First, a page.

Development of habitat use data, detection, and survey methods for the endangered gastropod, Pecos Assiminea (Assiminea Pecos), at Bitter Lake National Wildlife Refuge



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North American freshwater species are facing an extraordinarily high rate of extinction due to numerous anthropogenic influences. Pecos assiminea (Assiminea pecos) is an endangered, semi-aquatic snail endemic to two spring systems located in eastern New Mexico and west Texas. Basic biological information needed for effective monitoring and conservation is currently lacking for this species. My objectives were to determine the habitat use patterns, evaluate the effects of the removal of common reed (Phragmites australis) on habitat use, compare the relative effectiveness of two survey methodologies, and conduct an empirical study to assess the environmental and observer factors influencing the detection probability of Pecos assiminea, at Bitter Lake National Wildlife Refuge in New Mexico. Pecos assiminea sampling occurred during 2013-2015 (nsurveys = 11). Surveys were conducted at two locations, Sinkhole 31 and Bitter Creek using two methods, standard quadrats (n = 528) and weathered wooden tiles left on the substrate (n = 671). Snails were identified and counted, and a suite of habitat variables were collected at each sampling point. In addition, empty phantom springsnail (Pyrgulopsis texana) shells were used as a surrogate for Pecos assiminea to empirically assess detection probability. A total of 0-9 shells were placed in each quadrat (n = 12). Shells were placed in microhabitats where Pecos assiminea is typically found, and 10 observers with varying experience levels searched through the quadrats for 5 minutes each. The results from quadrat survey classification trees suggested that Pecos assiminea presence was associated with general features relating to moisture and temperature, however, the availability and quality of suitable Pecos assiminea habitat differed between Bitter Creek and Sinkhole 31. These differences seemed to be reflected by a larger population of Pecos assiminea at Sinkhole 31. The removal of common reed was expected to allow native vegetation to re-establish itself along the creek, increasing the amount of available habitat. However, survey results from the restored sections did not suggest any effect on Pecos assiminea habitat use compared to that of pre-restoration. Furthermore, the choice of survey methodology did not seem to greatly influence detection, although neither method was sufficient alone for estimating abundance without incorporating detection, since quadrats yielded lower counts and tiles may alter snail behavior. The probability of detection for quadrats was estimated at 72%. The effects of habitat and observer variables on accuracy were the number of snail shells placed in the quadrat (F109,3 = 91.51, P < 0.01) and the order the quadrats were observed (F109,3 = 9.14, P < 0.01) via an ANCOVA. The mean (± SE) observer accuracy produced from the best model was 43.59% ± 17.09 (F109,10 = 60.65, P < 0.01). Improving detection probability and accuracy in Pecos assiminea estimates will aid in the development of survey protocols and thus better guide management decisions impacting conservation efforts. Bitter Creek is susceptible to threats such as aquifer withdrawals and agricultural diversions for irrigation. The increasing use of water withdrawals imperil rare North American spring habitats and the numerous endemic freshwater gastropods dependent upon them. More research is needed to understand the ecology of freshwater gastropods, especially in the face of threats. Incorporating my findings should improve monitoring efforts and aid in the development of restoration and conservation plans for Pecos assiminea.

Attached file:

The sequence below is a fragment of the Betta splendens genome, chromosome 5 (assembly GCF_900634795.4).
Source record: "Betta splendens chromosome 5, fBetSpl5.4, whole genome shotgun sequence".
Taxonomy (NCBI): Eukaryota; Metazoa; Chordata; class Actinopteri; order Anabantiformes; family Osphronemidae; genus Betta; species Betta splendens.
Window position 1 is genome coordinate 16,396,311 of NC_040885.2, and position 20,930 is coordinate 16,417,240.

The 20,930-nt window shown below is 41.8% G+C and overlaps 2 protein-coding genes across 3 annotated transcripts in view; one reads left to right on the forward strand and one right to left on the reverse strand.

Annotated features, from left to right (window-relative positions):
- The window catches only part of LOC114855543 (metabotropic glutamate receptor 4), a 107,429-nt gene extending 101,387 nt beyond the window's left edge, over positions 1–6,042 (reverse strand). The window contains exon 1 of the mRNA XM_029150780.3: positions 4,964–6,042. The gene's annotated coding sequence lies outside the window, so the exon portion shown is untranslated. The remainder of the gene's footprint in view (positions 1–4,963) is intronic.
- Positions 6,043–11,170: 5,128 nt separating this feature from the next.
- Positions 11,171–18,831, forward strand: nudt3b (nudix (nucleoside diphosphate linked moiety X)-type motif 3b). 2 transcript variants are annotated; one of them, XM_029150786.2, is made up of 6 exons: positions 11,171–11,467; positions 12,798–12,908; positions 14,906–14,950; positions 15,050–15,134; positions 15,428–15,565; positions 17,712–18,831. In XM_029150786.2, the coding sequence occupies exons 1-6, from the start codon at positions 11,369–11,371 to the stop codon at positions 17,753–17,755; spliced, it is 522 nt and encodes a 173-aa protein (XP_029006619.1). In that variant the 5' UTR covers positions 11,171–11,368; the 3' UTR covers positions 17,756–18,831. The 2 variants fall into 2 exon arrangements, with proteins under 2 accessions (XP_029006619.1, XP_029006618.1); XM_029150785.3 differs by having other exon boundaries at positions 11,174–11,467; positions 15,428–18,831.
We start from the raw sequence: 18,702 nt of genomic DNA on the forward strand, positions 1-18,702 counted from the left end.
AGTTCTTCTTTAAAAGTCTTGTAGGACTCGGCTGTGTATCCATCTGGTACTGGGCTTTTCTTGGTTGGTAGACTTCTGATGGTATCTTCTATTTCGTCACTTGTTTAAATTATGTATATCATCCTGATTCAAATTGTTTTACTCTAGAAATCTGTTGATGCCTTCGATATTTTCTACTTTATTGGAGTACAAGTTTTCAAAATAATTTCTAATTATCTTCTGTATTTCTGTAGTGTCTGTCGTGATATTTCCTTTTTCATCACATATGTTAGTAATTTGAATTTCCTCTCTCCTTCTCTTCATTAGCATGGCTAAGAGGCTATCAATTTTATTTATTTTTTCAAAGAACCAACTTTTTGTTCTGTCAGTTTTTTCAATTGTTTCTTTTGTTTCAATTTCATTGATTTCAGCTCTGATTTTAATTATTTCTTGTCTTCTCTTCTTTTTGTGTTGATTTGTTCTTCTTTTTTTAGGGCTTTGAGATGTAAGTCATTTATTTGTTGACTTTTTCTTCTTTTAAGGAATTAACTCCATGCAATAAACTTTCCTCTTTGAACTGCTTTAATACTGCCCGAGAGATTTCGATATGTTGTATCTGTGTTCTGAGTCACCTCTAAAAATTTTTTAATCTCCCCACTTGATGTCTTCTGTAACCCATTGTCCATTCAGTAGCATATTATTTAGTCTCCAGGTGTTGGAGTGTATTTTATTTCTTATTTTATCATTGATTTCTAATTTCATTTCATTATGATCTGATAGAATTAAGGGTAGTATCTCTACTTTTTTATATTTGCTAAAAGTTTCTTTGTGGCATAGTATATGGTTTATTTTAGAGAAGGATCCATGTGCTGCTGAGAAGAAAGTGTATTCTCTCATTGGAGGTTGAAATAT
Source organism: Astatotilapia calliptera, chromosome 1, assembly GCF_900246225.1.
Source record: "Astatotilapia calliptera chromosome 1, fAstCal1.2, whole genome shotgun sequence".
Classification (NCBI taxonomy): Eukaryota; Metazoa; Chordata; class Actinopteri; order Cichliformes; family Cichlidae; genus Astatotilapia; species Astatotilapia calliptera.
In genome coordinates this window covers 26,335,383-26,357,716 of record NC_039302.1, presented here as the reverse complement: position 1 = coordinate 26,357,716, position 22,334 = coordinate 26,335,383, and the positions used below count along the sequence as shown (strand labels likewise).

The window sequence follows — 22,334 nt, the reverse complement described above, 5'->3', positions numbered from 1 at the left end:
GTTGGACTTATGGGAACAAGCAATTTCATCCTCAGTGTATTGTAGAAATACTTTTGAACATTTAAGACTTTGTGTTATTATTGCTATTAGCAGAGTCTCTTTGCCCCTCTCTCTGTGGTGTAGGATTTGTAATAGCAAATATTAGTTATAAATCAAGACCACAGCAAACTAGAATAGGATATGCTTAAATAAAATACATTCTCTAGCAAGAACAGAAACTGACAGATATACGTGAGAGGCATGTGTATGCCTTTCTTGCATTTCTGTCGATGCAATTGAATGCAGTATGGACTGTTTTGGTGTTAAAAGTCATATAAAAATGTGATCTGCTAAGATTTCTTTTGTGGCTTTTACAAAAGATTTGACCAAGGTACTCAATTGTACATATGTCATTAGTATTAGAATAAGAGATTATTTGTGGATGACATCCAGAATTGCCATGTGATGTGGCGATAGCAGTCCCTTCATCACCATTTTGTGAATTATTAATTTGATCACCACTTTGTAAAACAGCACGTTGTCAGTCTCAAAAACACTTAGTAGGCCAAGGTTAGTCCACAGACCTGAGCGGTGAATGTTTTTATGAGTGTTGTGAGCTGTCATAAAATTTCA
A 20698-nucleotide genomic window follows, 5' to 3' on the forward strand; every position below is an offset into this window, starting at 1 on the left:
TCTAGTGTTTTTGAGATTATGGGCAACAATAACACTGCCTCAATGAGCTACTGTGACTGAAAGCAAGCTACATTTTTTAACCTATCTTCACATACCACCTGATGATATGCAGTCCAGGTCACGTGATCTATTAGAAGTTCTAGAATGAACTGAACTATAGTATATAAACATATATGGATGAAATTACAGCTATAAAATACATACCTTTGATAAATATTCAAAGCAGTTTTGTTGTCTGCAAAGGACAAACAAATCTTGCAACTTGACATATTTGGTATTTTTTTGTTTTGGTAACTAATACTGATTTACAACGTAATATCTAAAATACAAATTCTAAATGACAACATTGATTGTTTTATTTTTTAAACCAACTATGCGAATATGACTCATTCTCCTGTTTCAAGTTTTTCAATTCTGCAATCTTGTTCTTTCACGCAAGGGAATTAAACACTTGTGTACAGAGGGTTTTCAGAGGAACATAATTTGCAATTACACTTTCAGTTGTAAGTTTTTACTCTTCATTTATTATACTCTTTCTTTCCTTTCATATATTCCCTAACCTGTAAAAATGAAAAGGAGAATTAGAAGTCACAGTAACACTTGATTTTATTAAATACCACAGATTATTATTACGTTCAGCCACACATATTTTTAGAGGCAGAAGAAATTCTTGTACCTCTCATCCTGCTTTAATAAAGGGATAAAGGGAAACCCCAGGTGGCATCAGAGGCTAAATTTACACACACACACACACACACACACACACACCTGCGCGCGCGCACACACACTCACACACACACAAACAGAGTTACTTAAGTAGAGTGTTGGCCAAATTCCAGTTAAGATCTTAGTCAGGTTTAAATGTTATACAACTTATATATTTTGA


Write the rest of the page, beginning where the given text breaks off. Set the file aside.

Gastropods, Methods, Detection, Habitat use, Common reed, Endangered